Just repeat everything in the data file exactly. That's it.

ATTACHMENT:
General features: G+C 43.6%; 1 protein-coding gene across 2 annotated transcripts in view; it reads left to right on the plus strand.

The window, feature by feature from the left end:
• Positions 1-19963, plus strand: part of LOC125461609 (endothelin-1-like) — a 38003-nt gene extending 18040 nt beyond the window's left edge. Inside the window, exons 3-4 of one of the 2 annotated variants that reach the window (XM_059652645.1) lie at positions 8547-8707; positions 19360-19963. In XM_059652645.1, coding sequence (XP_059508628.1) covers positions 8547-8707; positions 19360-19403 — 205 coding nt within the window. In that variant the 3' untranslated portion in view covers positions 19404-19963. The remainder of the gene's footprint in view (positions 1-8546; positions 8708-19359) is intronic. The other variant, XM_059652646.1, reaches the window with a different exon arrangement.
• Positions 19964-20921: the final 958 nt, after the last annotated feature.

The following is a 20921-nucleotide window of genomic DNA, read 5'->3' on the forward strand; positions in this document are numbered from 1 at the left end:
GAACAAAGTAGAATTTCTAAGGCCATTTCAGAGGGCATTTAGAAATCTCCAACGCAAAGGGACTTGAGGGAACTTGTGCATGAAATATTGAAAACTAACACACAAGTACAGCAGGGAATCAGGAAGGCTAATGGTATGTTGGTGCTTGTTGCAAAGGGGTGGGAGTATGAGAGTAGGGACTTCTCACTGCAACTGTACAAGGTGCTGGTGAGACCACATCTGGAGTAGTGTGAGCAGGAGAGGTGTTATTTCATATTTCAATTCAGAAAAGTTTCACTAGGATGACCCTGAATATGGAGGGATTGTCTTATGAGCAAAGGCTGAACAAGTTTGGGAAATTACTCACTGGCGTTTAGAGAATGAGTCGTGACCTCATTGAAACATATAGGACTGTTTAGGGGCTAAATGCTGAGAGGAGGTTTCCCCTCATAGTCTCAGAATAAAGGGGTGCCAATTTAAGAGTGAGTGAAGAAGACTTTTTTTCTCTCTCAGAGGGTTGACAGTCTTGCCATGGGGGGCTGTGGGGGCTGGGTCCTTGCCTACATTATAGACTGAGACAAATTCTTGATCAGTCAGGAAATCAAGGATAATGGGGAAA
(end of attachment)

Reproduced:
General features: G+C 43.6%; 1 protein-coding gene across 2 annotated transcripts in view; it reads left to right on the plus strand.

The window, feature by feature from the left end:
• Positions 1-19963, plus strand: part of LOC125461609 (endothelin-1-like) — a 38003-nt gene extending 18040 nt beyond the window's left edge. Inside the window, exons 3-4 of one of the 2 annotated variants that reach the window (XM_059652645.1) lie at positions 8547-8707; positions 19360-19963. In XM_059652645.1, coding sequence (XP_059508628.1) covers positions 8547-8707; positions 19360-19403 — 205 coding nt within the window. In that variant the 3' untranslated portion in view covers positions 19404-19963. The remainder of the gene's footprint in view (positions 1-8546; positions 8708-19359) is intronic. The other variant, XM_059652646.1, reaches the window with a different exon arrangement.
• Positions 19964-20921: the final 958 nt, after the last annotated feature.

The following is a 20921-nucleotide window of genomic DNA, read 5'->3' on the forward strand; positions in this document are numbered from 1 at the left end:
GAACAAAGTAGAATTTCTAAGGCCATTTCAGAGGGCATTTAGAAATCTCCAACGCAAAGGGACTTGAGGGAACTTGTGCATGAAATATTGAAAACTAACACACAAGTACAGCAGGGAATCAGGAAGGCTAATGGTATGTTGGTGCTTGTTGCAAAGGGGTGGGAGTATGAGAGTAGGGACTTCTCACTGCAACTGTACAAGGTGCTGGTGAGACCACATCTGGAGTAGTGTGAGCAGGAGAGGTGTTATTTCATATTTCAATTCAGAAAAGTTTCACTAGGATGACCCTGAATATGGAGGGATTGTCTTATGAGCAAAGGCTGAACAAGTTTGGGAAATTACTCACTGGCGTTTAGAGAATGAGTCGTGACCTCATTGAAACATATAGGACTGTTTAGGGGCTAAATGCTGAGAGGAGGTTTCCCCTCATAGTCTCAGAATAAAGGGGTGCCAATTTAAGAGTGAGTGAAGAAGACTTTTTTTCTCTCTCAGAGGGTTGACAGTCTTGCCATGGGGGGCTGTGGGGGCTGGGTCCTTGCCTACATTATAGACTGAGACAAATTCTTGATCAGTCAGGAAATCAAGGATAATGGGGAAA